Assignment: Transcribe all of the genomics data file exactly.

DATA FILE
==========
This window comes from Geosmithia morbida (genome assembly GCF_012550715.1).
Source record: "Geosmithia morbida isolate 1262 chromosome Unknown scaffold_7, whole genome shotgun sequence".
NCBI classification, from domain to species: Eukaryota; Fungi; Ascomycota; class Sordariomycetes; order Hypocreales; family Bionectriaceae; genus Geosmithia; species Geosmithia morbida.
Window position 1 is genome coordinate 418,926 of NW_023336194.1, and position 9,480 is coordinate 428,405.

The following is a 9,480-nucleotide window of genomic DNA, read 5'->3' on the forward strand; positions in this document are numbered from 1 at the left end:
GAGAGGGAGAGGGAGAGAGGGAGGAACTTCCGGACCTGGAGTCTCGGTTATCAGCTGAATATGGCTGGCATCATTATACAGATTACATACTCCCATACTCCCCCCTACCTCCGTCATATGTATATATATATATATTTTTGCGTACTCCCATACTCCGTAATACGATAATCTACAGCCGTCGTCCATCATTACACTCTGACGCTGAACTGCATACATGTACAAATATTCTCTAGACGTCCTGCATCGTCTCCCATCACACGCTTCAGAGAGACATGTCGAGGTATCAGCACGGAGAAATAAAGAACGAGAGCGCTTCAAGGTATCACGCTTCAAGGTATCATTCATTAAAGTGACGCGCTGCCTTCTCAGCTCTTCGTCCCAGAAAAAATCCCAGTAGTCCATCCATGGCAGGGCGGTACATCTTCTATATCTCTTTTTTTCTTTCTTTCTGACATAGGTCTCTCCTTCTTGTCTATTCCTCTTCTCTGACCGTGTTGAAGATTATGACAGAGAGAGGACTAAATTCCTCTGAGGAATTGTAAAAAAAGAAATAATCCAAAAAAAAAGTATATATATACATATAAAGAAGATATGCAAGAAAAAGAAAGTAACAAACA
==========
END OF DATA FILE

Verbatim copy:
This window comes from Geosmithia morbida (genome assembly GCF_012550715.1).
Source record: "Geosmithia morbida isolate 1262 chromosome Unknown scaffold_7, whole genome shotgun sequence".
NCBI classification, from domain to species: Eukaryota; Fungi; Ascomycota; class Sordariomycetes; order Hypocreales; family Bionectriaceae; genus Geosmithia; species Geosmithia morbida.
Window position 1 is genome coordinate 418,926 of NW_023336194.1, and position 9,480 is coordinate 428,405.

The following is a 9,480-nucleotide window of genomic DNA, read 5'->3' on the forward strand; positions in this document are numbered from 1 at the left end:
GAGAGGGAGAGGGAGAGAGGGAGGAACTTCCGGACCTGGAGTCTCGGTTATCAGCTGAATATGGCTGGCATCATTATACAGATTACATACTCCCATACTCCCCCCTACCTCCGTCATATGTATATATATATATATTTTTGCGTACTCCCATACTCCGTAATACGATAATCTACAGCCGTCGTCCATCATTACACTCTGACGCTGAACTGCATACATGTACAAATATTCTCTAGACGTCCTGCATCGTCTCCCATCACACGCTTCAGAGAGACATGTCGAGGTATCAGCACGGAGAAATAAAGAACGAGAGCGCTTCAAGGTATCACGCTTCAAGGTATCATTCATTAAAGTGACGCGCTGCCTTCTCAGCTCTTCGTCCCAGAAAAAATCCCAGTAGTCCATCCATGGCAGGGCGGTACATCTTCTATATCTCTTTTTTTCTTTCTTTCTGACATAGGTCTCTCCTTCTTGTCTATTCCTCTTCTCTGACCGTGTTGAAGATTATGACAGAGAGAGGACTAAATTCCTCTGAGGAATTGTAAAAAAAGAAATAATCCAAAAAAAAAGTATATATATACATATAAAGAAGATATGCAAGAAAAAGAAAGTAACAAACA